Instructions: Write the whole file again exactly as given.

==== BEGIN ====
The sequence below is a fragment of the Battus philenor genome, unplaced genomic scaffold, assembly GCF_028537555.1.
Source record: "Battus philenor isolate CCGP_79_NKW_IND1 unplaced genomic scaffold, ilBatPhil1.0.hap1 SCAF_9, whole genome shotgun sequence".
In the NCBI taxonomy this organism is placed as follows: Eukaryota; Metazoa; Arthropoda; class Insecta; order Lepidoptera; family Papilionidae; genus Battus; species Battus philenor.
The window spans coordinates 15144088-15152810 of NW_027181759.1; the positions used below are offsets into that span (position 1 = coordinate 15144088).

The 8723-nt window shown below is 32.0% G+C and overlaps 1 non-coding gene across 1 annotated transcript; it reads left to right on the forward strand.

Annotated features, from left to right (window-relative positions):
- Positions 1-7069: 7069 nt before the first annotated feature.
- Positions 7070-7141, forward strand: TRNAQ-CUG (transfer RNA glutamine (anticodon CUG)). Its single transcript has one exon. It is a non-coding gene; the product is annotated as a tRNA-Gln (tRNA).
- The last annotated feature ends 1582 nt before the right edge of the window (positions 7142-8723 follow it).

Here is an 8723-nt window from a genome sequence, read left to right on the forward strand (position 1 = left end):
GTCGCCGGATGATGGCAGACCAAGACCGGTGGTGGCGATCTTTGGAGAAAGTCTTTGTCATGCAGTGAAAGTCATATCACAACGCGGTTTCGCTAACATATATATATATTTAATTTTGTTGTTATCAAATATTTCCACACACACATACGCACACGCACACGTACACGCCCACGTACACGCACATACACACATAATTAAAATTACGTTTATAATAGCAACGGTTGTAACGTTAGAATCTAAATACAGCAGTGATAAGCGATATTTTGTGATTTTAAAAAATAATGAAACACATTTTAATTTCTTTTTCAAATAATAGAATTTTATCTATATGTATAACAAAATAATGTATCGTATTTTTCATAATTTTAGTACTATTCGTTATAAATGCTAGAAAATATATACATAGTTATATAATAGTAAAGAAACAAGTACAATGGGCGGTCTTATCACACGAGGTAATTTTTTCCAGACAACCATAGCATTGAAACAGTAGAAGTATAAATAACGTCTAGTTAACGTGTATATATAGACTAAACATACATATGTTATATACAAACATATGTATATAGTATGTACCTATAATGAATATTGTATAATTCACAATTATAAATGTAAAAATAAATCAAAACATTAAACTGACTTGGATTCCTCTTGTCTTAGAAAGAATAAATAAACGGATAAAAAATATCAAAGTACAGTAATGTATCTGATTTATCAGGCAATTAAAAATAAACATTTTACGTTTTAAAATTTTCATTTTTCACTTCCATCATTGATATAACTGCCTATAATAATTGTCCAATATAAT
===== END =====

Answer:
The sequence below is a fragment of the Battus philenor genome, unplaced genomic scaffold, assembly GCF_028537555.1.
Source record: "Battus philenor isolate CCGP_79_NKW_IND1 unplaced genomic scaffold, ilBatPhil1.0.hap1 SCAF_9, whole genome shotgun sequence".
In the NCBI taxonomy this organism is placed as follows: Eukaryota; Metazoa; Arthropoda; class Insecta; order Lepidoptera; family Papilionidae; genus Battus; species Battus philenor.
The window spans coordinates 15144088-15152810 of NW_027181759.1; the positions used below are offsets into that span (position 1 = coordinate 15144088).

The 8723-nt window shown below is 32.0% G+C and overlaps 1 non-coding gene across 1 annotated transcript; it reads left to right on the forward strand.

Annotated features, from left to right (window-relative positions):
- Positions 1-7069: 7069 nt before the first annotated feature.
- Positions 7070-7141, forward strand: TRNAQ-CUG (transfer RNA glutamine (anticodon CUG)). Its single transcript has one exon. It is a non-coding gene; the product is annotated as a tRNA-Gln (tRNA).
- The last annotated feature ends 1582 nt before the right edge of the window (positions 7142-8723 follow it).

Here is an 8723-nt window from a genome sequence, read left to right on the forward strand (position 1 = left end):
GTCGCCGGATGATGGCAGACCAAGACCGGTGGTGGCGATCTTTGGAGAAAGTCTTTGTCATGCAGTGAAAGTCATATCACAACGCGGTTTCGCTAACATATATATATATTTAATTTTGTTGTTATCAAATATTTCCACACACACATACGCACACGCACACGTACACGCCCACGTACACGCACATACACACATAATTAAAATTACGTTTATAATAGCAACGGTTGTAACGTTAGAATCTAAATACAGCAGTGATAAGCGATATTTTGTGATTTTAAAAAATAATGAAACACATTTTAATTTCTTTTTCAAATAATAGAATTTTATCTATATGTATAACAAAATAATGTATCGTATTTTTCATAATTTTAGTACTATTCGTTATAAATGCTAGAAAATATATACATAGTTATATAATAGTAAAGAAACAAGTACAATGGGCGGTCTTATCACACGAGGTAATTTTTTCCAGACAACCATAGCATTGAAACAGTAGAAGTATAAATAACGTCTAGTTAACGTGTATATATAGACTAAACATACATATGTTATATACAAACATATGTATATAGTATGTACCTATAATGAATATTGTATAATTCACAATTATAAATGTAAAAATAAATCAAAACATTAAACTGACTTGGATTCCTCTTGTCTTAGAAAGAATAAATAAACGGATAAAAAATATCAAAGTACAGTAATGTATCTGATTTATCAGGCAATTAAAAATAAACATTTTACGTTTTAAAATTTTCATTTTTCACTTCCATCATTGATATAACTGCCTATAATAATTGTCCAATATAAT